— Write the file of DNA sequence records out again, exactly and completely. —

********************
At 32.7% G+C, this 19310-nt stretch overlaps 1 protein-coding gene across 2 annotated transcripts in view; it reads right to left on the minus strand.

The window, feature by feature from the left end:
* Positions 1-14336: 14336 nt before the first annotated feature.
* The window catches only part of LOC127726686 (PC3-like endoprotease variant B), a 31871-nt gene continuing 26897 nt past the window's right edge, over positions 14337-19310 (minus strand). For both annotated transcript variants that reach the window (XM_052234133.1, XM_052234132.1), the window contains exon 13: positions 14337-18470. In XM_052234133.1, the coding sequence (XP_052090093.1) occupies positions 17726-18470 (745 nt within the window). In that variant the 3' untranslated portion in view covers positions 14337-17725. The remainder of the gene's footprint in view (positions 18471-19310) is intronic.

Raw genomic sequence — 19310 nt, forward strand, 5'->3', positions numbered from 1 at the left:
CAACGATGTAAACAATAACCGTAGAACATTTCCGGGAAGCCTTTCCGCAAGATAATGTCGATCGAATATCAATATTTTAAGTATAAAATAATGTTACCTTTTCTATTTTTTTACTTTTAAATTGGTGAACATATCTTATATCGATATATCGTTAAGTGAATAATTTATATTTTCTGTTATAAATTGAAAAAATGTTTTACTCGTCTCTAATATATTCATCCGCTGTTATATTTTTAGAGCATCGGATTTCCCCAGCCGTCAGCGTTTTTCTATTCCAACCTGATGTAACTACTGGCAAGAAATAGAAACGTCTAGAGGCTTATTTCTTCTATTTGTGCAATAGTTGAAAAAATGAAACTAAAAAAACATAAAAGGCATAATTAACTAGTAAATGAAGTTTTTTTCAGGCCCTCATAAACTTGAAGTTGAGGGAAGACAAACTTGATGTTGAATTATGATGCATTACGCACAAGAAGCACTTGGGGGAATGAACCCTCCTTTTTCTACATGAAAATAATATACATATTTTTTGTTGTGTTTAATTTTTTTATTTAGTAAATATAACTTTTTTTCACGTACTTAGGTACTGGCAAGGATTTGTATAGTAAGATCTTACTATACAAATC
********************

At 32.7% G+C, this 19310-nt stretch overlaps 1 protein-coding gene across 2 annotated transcripts in view; it reads right to left on the minus strand.

The window, feature by feature from the left end:
* Positions 1-14336: 14336 nt before the first annotated feature.
* The window catches only part of LOC127726686 (PC3-like endoprotease variant B), a 31871-nt gene continuing 26897 nt past the window's right edge, over positions 14337-19310 (minus strand). For both annotated transcript variants that reach the window (XM_052234133.1, XM_052234132.1), the window contains exon 13: positions 14337-18470. In XM_052234133.1, the coding sequence (XP_052090093.1) occupies positions 17726-18470 (745 nt within the window). In that variant the 3' untranslated portion in view covers positions 14337-17725. The remainder of the gene's footprint in view (positions 18471-19310) is intronic.

Raw genomic sequence — 19310 nt, forward strand, 5'->3', positions numbered from 1 at the left:
CAACGATGTAAACAATAACCGTAGAACATTTCCGGGAAGCCTTTCCGCAAGATAATGTCGATCGAATATCAATATTTTAAGTATAAAATAATGTTACCTTTTCTATTTTTTTACTTTTAAATTGGTGAACATATCTTATATCGATATATCGTTAAGTGAATAATTTATATTTTCTGTTATAAATTGAAAAAATGTTTTACTCGTCTCTAATATATTCATCCGCTGTTATATTTTTAGAGCATCGGATTTCCCCAGCCGTCAGCGTTTTTCTATTCCAACCTGATGTAACTACTGGCAAGAAATAGAAACGTCTAGAGGCTTATTTCTTCTATTTGTGCAATAGTTGAAAAAATGAAACTAAAAAAACATAAAAGGCATAATTAACTAGTAAATGAAGTTTTTTTCAGGCCCTCATAAACTTGAAGTTGAGGGAAGACAAACTTGATGTTGAATTATGATGCATTACGCACAAGAAGCACTTGGGGGAATGAACCCTCCTTTTTCTACATGAAAATAATATACATATTTTTTGTTGTGTTTAATTTTTTTATTTAGTAAATATAACTTTTTTTCACGTACTTAGGTACTGGCAAGGATTTGTATAGTAAGATCTTACTATACAAATC